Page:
Based on this study, it can be concluded that video modeling may lead to faster acquisition of target behaviors and higher chances of generalization when teaching social skills to children with HFA/AS.
III. USE OF VIDEO MODELING TO TEACH CLASSROOM RULES
Finally, video modeling was assessed as an intervention technique through the use of teaching classroom rules. Clinicians examined effectiveness of video modeling for two classroom students who were taught to remember and learn classroom rules and eventually obey them. Prior to gathering data, a pilot experiment was conducted in the classroom. Three rules were designed in collaboration with the classroom teacher: the first was to stay in your assigned area, the second was to do what the teacher says, and the third was to keep your hands to yourself. The students were all made aware of these rules at the beginning of the year and there was a sign posted on the wall with the rules being stated. For the purpose of this pilot experiment, if a child did not follow the rule, the teacher was trained to explicitly inform the child of what they are doing incorrectly and further mod-el the appropriate behavior; in this case following the predesigned classroom rule. Further, each student was asked to go into a separate room and was asked to say the three rules. When the participant could accurately recite all three rules, she was al-lowed to rejoin her class 15, 4.
During data collection of the actual experiment the child was asked to recite the three rules before the video-taping began. These sessions were continued until the student could accurately say all three of the rules. Each of these children was shown the videos of themselves disobeying the rule. The student was asked if they were breaking the rule, and what they could do to prevent this behavior. Once they acknowledged what they could do differently, they were shown a section of their tape in which the rule was not being broken and were then verbally praised by the classroom teacher.
Same methodology was used for all three rules until the rule was no longer broken. This went on during the 2nd, 4th, 8th, and 12th week. If the student accurately recalled a rule, they were scored as accurate, and if they recited a rule incorrectly, it was scored as incorrect. Once intervention was with-drawn video self-modeling was found to be useful in teaching and maintaining class-room rules for an average duration of 12 weeks.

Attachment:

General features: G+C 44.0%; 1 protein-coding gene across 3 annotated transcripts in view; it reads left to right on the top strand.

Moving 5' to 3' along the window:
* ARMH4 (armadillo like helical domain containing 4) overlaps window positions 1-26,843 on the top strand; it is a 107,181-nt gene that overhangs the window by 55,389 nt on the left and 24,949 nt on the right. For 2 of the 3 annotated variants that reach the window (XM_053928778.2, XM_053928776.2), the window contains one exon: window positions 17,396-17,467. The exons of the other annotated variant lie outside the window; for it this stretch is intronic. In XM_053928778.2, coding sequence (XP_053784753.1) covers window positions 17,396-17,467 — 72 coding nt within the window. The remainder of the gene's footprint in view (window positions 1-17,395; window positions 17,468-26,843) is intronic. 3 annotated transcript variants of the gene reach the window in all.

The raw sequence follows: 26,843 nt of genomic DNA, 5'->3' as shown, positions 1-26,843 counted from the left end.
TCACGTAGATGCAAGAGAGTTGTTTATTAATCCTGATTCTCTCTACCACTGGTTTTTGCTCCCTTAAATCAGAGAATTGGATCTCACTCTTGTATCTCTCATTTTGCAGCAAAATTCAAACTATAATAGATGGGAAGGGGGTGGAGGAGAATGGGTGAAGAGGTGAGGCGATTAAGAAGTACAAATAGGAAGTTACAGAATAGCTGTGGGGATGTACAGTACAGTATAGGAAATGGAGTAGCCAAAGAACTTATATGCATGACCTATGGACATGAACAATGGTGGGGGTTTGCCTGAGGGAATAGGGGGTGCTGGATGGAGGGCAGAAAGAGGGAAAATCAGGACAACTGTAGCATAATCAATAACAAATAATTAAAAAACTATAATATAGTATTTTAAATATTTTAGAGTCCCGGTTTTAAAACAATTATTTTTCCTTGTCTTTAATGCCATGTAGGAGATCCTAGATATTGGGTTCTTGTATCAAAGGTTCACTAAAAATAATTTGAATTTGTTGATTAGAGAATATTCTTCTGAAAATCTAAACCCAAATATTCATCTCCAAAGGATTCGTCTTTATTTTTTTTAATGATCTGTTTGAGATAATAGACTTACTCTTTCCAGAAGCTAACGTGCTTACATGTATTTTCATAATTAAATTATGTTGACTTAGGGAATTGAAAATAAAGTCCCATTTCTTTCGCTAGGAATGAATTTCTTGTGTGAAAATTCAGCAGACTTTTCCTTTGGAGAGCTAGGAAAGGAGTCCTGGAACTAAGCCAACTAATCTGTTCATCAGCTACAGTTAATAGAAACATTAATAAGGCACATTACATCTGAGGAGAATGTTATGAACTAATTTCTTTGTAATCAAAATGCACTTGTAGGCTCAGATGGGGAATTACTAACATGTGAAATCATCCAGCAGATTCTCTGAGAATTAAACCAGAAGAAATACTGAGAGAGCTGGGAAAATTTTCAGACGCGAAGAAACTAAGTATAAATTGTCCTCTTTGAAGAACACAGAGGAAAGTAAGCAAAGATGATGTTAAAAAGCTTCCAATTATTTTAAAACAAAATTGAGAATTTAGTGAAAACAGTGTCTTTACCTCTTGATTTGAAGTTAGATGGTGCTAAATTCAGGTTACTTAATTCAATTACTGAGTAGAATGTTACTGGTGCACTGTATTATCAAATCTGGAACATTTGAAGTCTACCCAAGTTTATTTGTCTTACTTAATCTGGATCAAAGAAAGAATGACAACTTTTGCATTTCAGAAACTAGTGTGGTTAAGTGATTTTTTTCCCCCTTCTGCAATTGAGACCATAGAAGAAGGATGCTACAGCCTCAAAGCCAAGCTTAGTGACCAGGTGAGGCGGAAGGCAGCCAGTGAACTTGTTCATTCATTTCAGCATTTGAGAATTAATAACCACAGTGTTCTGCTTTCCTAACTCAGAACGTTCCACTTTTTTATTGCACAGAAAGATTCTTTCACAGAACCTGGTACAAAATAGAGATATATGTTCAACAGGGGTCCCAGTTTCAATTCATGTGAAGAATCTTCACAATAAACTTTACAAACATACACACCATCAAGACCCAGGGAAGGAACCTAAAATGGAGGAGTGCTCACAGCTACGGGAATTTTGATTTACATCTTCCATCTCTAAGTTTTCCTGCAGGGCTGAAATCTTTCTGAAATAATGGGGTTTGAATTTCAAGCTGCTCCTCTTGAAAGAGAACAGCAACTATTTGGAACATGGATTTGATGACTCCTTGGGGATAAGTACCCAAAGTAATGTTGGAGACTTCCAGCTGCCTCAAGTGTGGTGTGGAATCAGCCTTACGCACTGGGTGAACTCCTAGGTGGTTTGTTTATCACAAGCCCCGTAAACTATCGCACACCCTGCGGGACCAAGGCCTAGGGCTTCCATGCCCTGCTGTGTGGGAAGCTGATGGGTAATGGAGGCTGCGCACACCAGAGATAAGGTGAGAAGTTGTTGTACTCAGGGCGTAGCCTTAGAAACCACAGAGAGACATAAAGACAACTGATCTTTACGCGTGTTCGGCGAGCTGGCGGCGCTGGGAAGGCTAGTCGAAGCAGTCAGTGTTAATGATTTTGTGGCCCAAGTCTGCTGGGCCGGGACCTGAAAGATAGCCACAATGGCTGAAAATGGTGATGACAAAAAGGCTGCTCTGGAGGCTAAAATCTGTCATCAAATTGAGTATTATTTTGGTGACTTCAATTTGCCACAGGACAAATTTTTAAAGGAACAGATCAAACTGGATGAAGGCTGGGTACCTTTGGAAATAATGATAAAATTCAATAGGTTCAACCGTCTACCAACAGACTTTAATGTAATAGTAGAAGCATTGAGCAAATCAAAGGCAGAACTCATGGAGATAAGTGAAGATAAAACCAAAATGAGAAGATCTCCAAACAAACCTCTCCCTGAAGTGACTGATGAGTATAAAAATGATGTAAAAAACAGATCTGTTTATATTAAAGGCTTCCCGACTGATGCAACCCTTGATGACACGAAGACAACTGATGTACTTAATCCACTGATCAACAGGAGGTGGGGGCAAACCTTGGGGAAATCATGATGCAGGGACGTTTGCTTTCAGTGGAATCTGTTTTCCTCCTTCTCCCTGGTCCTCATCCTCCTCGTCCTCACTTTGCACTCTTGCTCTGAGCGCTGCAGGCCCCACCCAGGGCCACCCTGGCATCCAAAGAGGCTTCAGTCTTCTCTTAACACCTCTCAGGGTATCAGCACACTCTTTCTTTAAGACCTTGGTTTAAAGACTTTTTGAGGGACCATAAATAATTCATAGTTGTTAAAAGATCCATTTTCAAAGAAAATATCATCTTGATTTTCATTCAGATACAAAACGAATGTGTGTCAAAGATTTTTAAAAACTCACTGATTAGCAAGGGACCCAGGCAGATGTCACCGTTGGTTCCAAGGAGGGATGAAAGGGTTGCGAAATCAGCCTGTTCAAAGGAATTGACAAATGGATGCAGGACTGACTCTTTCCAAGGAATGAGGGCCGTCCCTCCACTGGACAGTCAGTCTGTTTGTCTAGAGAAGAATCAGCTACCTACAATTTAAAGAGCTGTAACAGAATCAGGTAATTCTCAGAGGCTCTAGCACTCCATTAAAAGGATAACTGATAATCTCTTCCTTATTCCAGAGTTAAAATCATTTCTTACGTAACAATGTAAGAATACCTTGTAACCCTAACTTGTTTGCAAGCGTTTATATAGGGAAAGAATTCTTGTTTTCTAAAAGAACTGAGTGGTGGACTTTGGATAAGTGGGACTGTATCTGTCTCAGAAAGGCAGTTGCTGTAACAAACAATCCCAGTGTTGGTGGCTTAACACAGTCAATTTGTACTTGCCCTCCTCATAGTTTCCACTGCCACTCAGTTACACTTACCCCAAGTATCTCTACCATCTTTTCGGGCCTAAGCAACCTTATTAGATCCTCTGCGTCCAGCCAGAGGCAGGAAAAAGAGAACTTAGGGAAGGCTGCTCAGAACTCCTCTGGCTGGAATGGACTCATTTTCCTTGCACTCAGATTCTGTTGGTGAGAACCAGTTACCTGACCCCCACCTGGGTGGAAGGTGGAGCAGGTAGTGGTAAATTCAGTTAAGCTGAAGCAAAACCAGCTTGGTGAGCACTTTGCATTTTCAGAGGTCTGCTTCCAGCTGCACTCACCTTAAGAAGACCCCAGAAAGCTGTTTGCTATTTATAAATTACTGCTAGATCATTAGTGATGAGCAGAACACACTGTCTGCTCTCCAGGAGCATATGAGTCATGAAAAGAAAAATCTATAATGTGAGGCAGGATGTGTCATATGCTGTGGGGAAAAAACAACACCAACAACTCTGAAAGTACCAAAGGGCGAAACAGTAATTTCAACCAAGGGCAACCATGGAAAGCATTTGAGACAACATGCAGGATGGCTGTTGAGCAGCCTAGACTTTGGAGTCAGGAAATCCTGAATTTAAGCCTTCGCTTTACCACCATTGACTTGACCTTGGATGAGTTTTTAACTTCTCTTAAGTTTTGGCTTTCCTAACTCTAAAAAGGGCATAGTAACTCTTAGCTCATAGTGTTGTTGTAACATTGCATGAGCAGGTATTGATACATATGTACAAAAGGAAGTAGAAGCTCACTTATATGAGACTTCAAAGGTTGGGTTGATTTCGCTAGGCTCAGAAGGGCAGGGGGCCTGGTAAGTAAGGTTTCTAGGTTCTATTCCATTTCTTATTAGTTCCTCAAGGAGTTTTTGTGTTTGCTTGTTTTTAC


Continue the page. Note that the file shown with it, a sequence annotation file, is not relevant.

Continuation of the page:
USE OF MULTIPLE-CASE STUDY IN VIDEO-MODELING
Video Modeling can be used as an intervention technique for children with Asperger Syndrome or High Functioning Autism. This approach includes various methodologies enabling the clinician to be flexible with the approach they take; modeling of behaviors video models of same-aged peers, or self-modeling. Video modeling can be used to address several challenging behaviors such as compliment-giving, initiations, maintaining conversations, and learning and obeying classroom rules. In all three sub-experiments, multiple case studies were used involving a minimum of 6-8 children per experimental group. Since every child with Asperger Syndrome and High-Functioning Autism differs in their needs, the use of a multiple-case study design was effective because it took each child’s needs into perspective15. It can also be validated that using a multiple-case study design to observe progress with video modeling was effective because using video modeling in a multiple-case study compels the researchers to consider many factors to obtain collectible data. Therefore, in using a multiple-case study design, clinician was able to effectively apply the intervention in a naturalistic and practical manner.
Since multiple sources of reliable data will validate the effectiveness of video modeling, further use of such techniques with a larger group of children with Asperger Syndrome of High Functioning Autism will yield better results. Video modeling should be implemented and compared with other techniques when deciding an approach to teach social skills to children with Asperger Syndrome and High-Functioning Autism16. Although there are many benefits to using video modeling as an ideal intervention approach, one of the challenges that may arise, includes: spending extensive time editing videos to present an appropriate mod-el of behavior3. This may not be suitable for therapists working with a large case load as the time consumed on editing videos might not be ideal. Also, the studies in discussion used peers as models of target behaviors; and for some school districts and therapists, having peers model target behaviors may not be suitable as some parents and peers are not cooperative. In this case, the use of adults as models would be implemented; however, there are currently no studies that have used adults as models for target behaviors in intervening for children with Asperger’s Syndrome. There are however, several authors of various studies that favor using adults as models as being more effective, because it would reduce the use of prompts and editing process of videos2. In conclusion, understanding the challenges faced by therapist in teaching social skills to children with AS/HFA is neither a dry mental exercise nor a mandate from the American Speech-Language-Hearing Association. As a scientist, it is a privilege and a duty to provide objective insight which might drive treatment strategies and as a clinician, it is a prerogative to artfully incorporate scientific findings for the benefit of children on the Autism Spectrum.